As you can imagine it doesn’t take long to progress through the National Match Course, leaving plenty of time to do it again. While my competitors moved on to 9mm for their second match I stuck with the .22 ammo, on this occasion managing a 51 on the first string, followed by a 32 before closing with a 56. Even though theoretically it should be the hardest of the three strings, the 10-second string proved my best, showing what can be accomplished when you don’t have time to over-think things.

Other shooters reckoned this wasn’t particularly uncommon and surprisingly I never felt rushed on either the 10 or 20-second strings. For me, going through five shots in 10 seconds with a self-loader is much easier than negotiating the rapid fire three shots in 15 seconds of Field Rifle which requires cycling the action, and using a self-loader felt just like any other firearm I have shot.

Licensing for handguns

One of the major challenges with handgun disciplines compared to rifle or shotgun options is the matter of licensing. There are quite a few extra steps involved in obtaining an H licence over the typical A and B, including a six-month probation period where a handgun cannot be purchased. Clubs are far more heavily involved in this category and must give permission to the H licence applicant with some differences between states and territories.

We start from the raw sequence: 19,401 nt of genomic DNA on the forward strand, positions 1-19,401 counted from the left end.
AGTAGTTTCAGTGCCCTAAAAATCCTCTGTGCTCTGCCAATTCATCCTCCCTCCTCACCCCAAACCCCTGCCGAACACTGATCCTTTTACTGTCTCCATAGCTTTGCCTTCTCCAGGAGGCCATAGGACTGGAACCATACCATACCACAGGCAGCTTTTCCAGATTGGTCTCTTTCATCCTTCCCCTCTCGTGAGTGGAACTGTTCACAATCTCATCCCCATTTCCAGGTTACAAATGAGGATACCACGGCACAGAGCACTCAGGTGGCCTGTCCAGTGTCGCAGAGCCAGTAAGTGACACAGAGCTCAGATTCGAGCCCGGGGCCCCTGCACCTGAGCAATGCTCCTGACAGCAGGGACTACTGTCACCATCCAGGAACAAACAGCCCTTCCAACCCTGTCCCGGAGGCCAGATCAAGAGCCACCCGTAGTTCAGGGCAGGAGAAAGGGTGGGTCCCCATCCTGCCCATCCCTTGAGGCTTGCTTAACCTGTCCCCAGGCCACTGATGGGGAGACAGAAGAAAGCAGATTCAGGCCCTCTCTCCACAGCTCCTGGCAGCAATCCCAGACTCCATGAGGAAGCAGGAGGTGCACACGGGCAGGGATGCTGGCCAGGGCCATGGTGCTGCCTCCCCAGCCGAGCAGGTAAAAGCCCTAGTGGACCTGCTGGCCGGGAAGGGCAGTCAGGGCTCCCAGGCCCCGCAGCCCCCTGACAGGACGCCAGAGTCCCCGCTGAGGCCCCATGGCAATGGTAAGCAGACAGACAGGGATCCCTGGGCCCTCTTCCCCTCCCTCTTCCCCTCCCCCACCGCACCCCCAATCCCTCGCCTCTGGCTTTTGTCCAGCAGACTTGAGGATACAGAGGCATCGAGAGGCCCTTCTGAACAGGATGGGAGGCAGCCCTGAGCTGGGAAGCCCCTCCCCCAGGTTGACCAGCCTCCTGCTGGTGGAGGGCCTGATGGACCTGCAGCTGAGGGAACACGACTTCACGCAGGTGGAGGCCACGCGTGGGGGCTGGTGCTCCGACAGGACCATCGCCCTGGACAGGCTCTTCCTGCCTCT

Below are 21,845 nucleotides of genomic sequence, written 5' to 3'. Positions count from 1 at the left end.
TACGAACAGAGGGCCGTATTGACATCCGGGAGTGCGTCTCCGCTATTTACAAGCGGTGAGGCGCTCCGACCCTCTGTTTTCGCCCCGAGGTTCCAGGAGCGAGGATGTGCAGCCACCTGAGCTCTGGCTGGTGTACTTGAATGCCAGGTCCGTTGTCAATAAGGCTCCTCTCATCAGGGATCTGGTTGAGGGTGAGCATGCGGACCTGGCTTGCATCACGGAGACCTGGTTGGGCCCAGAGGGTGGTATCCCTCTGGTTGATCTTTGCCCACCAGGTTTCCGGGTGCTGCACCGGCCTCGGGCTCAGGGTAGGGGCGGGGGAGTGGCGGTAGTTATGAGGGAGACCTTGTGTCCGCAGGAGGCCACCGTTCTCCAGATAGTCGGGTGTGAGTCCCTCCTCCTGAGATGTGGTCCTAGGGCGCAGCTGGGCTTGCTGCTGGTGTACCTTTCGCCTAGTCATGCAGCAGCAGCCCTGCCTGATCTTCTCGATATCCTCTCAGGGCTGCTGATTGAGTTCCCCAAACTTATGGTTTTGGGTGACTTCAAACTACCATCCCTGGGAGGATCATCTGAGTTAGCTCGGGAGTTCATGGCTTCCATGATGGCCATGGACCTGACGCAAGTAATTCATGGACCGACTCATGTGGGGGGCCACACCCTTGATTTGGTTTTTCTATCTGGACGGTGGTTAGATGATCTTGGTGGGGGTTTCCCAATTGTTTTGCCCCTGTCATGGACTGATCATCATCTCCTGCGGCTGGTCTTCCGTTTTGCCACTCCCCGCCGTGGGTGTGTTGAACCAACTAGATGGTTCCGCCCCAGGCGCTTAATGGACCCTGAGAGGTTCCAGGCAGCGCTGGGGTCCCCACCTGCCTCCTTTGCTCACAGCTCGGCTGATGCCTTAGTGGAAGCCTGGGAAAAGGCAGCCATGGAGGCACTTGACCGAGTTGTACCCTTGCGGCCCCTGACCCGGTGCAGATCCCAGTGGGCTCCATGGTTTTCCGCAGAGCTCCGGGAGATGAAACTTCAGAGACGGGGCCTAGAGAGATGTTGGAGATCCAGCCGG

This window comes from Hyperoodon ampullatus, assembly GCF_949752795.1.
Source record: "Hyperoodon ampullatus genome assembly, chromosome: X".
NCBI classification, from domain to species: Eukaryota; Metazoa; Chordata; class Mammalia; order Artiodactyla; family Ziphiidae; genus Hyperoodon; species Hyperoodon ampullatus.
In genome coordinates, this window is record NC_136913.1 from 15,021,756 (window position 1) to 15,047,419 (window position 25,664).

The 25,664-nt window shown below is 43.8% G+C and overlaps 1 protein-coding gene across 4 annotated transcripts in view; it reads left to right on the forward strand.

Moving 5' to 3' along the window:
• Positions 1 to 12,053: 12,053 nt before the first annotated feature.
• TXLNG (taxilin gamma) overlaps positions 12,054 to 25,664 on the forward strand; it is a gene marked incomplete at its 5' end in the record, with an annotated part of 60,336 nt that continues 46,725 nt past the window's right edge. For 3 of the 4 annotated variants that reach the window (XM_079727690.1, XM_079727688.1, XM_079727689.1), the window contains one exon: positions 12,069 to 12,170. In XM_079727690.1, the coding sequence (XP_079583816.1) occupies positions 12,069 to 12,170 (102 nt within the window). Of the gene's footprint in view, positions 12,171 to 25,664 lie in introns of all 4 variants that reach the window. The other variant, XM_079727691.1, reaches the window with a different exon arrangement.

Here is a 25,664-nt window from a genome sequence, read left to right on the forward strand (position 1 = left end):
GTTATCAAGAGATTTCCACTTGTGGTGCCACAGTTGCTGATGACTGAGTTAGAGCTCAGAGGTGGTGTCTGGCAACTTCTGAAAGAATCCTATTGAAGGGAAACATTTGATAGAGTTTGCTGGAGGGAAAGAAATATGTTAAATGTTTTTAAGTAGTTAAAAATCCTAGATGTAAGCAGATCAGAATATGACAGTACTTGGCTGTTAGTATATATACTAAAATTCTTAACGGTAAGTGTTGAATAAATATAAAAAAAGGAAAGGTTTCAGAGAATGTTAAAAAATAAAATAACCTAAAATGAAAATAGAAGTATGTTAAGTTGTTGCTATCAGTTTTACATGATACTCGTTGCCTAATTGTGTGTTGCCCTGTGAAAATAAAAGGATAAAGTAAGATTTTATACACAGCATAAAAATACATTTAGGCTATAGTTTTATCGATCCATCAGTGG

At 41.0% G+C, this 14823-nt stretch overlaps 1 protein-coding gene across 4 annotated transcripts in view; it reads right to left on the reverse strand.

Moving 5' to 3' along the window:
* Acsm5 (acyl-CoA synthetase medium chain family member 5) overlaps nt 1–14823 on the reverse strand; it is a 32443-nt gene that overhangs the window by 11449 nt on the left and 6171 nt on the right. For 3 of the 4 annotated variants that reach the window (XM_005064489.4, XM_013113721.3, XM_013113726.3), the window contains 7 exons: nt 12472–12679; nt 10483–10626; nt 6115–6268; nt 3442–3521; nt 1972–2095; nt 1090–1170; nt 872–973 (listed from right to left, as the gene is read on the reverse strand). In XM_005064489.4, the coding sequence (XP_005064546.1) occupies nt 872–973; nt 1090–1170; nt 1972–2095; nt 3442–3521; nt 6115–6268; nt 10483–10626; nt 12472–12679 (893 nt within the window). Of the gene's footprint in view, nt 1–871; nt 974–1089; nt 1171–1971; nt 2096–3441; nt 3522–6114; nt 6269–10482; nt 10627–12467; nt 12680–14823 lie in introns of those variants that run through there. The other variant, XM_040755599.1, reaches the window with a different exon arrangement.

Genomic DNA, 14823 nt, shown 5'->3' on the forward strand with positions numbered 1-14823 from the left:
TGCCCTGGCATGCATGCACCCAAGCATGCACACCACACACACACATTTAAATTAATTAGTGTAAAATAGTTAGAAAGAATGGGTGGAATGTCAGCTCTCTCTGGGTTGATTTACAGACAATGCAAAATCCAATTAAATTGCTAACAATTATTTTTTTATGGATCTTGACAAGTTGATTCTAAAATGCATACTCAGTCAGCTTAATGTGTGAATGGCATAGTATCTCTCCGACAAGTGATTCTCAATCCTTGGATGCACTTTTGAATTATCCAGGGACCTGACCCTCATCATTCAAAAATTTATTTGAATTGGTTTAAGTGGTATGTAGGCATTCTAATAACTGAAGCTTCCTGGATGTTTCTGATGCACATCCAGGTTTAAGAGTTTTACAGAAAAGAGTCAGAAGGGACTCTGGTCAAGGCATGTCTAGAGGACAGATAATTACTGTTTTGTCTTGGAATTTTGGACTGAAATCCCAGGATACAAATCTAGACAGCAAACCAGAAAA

At the end of competition every participant carefully recorded their club attendance, noting the category and type of match we’d shot. Attending a certain number of competitions is a crucial part of maintaining your status and is another hoop for H licence holders to jump through. Generally, a member must attend at least four to six club events per year to retain their membership and endorsement of the handgun category of their firearm licence, while clubs are bound to advise the registry if a member has not fulfilled those quotas. While these rules may be extra barriers, they can easily be overcome if Target Pistol is something you’re interested in and shouldn’t discourage anyone from trying the discipline.

Conclusion

After my recent venture into the Wild West for Single Action and this month’s Target Pistol competition, I’ve grown quite fond of handgun shooting. While I’m unlikely to go through the system to obtain my H licence any time soon, it may be something I’ll consider down the line. In the meantime Target Pistol is a fun and relatively simple discipline that welcomes newcomers, and I highly recommend it to anyone looking to try handguns or as a general test of their shooting prowess.